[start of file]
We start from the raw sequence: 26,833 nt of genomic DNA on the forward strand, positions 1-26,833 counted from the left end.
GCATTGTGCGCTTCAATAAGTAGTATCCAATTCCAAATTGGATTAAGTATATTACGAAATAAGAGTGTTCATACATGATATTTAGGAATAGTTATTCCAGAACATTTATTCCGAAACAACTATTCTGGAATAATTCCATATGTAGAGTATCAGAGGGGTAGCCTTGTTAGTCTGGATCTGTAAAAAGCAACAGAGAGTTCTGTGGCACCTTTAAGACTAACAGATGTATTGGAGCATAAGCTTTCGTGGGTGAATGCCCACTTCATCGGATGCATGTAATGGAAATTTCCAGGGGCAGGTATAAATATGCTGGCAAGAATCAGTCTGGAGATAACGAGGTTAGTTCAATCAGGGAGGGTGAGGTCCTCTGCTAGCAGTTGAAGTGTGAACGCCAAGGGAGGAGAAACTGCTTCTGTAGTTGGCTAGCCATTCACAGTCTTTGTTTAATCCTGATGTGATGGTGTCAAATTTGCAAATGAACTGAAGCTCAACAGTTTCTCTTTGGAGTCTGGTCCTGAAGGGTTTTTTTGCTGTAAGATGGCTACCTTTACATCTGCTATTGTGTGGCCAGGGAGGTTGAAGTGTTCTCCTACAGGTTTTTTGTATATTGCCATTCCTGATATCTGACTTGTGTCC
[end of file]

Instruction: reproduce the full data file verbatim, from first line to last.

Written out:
We start from the raw sequence: 26,833 nt of genomic DNA on the forward strand, positions 1-26,833 counted from the left end.
GCATTGTGCGCTTCAATAAGTAGTATCCAATTCCAAATTGGATTAAGTATATTACGAAATAAGAGTGTTCATACATGATATTTAGGAATAGTTATTCCAGAACATTTATTCCGAAACAACTATTCTGGAATAATTCCATATGTAGAGTATCAGAGGGGTAGCCTTGTTAGTCTGGATCTGTAAAAAGCAACAGAGAGTTCTGTGGCACCTTTAAGACTAACAGATGTATTGGAGCATAAGCTTTCGTGGGTGAATGCCCACTTCATCGGATGCATGTAATGGAAATTTCCAGGGGCAGGTATAAATATGCTGGCAAGAATCAGTCTGGAGATAACGAGGTTAGTTCAATCAGGGAGGGTGAGGTCCTCTGCTAGCAGTTGAAGTGTGAACGCCAAGGGAGGAGAAACTGCTTCTGTAGTTGGCTAGCCATTCACAGTCTTTGTTTAATCCTGATGTGATGGTGTCAAATTTGCAAATGAACTGAAGCTCAACAGTTTCTCTTTGGAGTCTGGTCCTGAAGGGTTTTTTTGCTGTAAGATGGCTACCTTTACATCTGCTATTGTGTGGCCAGGGAGGTTGAAGTGTTCTCCTACAGGTTTTTTGTATATTGCCATTCCTGATATCTGACTTGTGTCC